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This collection, digitized in collaboration with the Michigan Daily and the Board for Student Publications, contains materials that are protected by copyright law. Access to these materials is provided for non-profit educational and research purposes. If you use an item from this collection, it is your responsibility to consider the work's copyright status and obtain any required permission.

October 13, 1920 - Image 4

Resource type:
Text
Publication:
The Michigan Daily, 1920-10-13

Disclaimer: Computer generated plain text may have errors. Read more about this.

THE MICHIGAN DAILY

GOVERNMENTAL ID
GIVEN 125 VETERANS
PROF. F.B WAR COUNSELOR
FOR TOCATIONAL
BOAR])
One hundred twenty-Ave men, dis-
abled in war service, are attending
the University due to financial assist-
ance from the government, according
to Prof. F. B. Wahr, who is ctinselor
for the Federal Board of VocationalE
Training here.
The men are divided into two
groups, and ly far the larger percent-
age are in section two. The govern-.
ment pays for tuition and books for
these men, and in addition allows
them $100 per month for sustenance.
Section three men are allowed only
tuition and books. Men in section
two forfeit their compensation under
the War Risk act, while attending the
University, but section three men are
not so affected.
The disabled veterans attending
the University are mostly sophomores
and freshmen, according to Professor
Wahr. A great many of them are
taking business radministration, he
says.
Checks from Washington for the
men come to Prof. Wahr and are
given out by him every two weeks.
RENT PROFITEERS
ALSO AT ILLINOIS
That college cities other than Ann
Arbor are infested with rent prof-
iteers is shown by recent dispatches
from Urbana, the home of the Uni-
versity of Illinois. Reports state that
in some instaaces landlords are
charging as high as $50 for a double
room, thereby making a profit of 13b
per cent.
An investigation by Dean Thomas
Clark of the university is under way.
After consuling with business aad
real estate men about the city, Dean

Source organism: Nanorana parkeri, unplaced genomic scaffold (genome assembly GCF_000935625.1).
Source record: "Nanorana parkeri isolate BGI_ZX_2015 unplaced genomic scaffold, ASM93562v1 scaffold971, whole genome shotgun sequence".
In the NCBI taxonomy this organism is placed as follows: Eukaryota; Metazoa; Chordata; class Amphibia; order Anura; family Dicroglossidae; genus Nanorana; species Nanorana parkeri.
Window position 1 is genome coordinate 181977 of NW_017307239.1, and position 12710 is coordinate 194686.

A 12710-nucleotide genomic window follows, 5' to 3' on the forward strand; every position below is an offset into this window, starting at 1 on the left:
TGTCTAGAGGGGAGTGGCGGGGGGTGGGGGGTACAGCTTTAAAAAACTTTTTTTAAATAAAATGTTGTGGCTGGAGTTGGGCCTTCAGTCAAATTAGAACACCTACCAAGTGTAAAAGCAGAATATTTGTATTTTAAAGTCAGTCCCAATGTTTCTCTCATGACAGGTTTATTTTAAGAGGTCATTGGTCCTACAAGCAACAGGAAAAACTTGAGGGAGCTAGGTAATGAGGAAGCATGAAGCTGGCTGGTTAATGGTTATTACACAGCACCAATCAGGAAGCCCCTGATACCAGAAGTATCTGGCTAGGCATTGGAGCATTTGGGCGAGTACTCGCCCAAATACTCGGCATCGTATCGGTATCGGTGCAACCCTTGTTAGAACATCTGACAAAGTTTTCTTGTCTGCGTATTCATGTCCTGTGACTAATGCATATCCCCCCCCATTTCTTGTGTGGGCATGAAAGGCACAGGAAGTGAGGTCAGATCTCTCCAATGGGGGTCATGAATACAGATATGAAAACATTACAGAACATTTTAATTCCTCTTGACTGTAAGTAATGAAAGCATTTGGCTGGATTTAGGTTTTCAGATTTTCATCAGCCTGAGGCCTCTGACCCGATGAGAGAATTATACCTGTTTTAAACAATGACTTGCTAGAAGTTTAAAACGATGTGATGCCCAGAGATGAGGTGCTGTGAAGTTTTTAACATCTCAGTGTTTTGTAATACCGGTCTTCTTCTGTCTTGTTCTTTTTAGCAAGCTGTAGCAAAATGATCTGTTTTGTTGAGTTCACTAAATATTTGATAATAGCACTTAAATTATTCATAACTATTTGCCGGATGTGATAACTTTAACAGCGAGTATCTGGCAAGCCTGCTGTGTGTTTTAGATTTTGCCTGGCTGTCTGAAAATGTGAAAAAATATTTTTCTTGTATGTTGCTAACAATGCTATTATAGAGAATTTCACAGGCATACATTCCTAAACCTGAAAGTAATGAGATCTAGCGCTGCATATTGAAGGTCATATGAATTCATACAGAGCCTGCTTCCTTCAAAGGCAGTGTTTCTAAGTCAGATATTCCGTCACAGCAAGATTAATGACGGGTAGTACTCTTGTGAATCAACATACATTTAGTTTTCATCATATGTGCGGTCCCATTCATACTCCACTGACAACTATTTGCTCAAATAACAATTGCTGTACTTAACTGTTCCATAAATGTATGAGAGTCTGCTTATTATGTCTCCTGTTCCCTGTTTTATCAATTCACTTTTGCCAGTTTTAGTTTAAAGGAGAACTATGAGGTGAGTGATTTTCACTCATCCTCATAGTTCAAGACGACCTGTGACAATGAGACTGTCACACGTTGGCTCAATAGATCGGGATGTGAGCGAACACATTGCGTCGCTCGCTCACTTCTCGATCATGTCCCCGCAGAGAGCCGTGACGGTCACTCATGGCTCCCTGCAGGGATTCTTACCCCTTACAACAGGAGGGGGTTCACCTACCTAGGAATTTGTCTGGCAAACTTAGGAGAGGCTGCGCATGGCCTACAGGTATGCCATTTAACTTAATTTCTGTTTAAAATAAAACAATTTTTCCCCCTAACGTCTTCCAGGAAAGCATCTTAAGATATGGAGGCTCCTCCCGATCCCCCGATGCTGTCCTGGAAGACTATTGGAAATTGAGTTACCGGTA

Clark has come to the conclusion
that $25 is the maximum price that
should be charged for a first-class
double raoml.
The Daily Illisi, the university
publication, is co-operating with
Dean Clark in exposing the rent hogs.
Should this fail to bring the prices
down, it will be necessary for the
university to ask the state legisla-
ture to erect dormitories to house the
students.

STATE WORK BEING
DONE BY ROAD LAB
"Because the University highway
laboratory has been taken over by the
State Highway department, the lab-
oratory will have an exceptionally
busy year," was the statement of
Prof. John H. Bateman of the high-
way engineering department yester-
day. The laboratory i now the state
headquarters for the testing of mate-
rials.
EAccording to Professor Bateman,
the tests for the period from October,
1919, until June, 1920, totaled 881, of
which 725 were made for the state.
FOUR NEW COURSES
OFFERED ENGINEERS
Four new courses are being offered
this year by the modern language de-
partment of the engineering school.
Two are in French and two are in
Spanish, both being for students who
have already completed the language
requirements of their courses.
Course 5, in both French and Span-
ish, is for the study of advanced com-
position and conversation. Course 6,
in both subjects, offers in English a
study of the French and Spanish lit-
erature.
These latter courses are unique be-
cause they require no previous knowl-
edge of the language. Consequently,
a student who has been taking
French may take course 6 in Spanish,
and those who have been taking
Spanish may take course 6 in
French.

STUDEN,"T COOPERATION
ASKEO ByPOLICE CHIEF1
O'BRIEN CALLS ATTENTION TO A
NUMBER OF CITY OR-
DINANCES
Attention of all University students
is called to the following list of city
ordinances and suggestions by the
chief of police, Thomas O'Brien. Ow-
ing to the large enrollment in the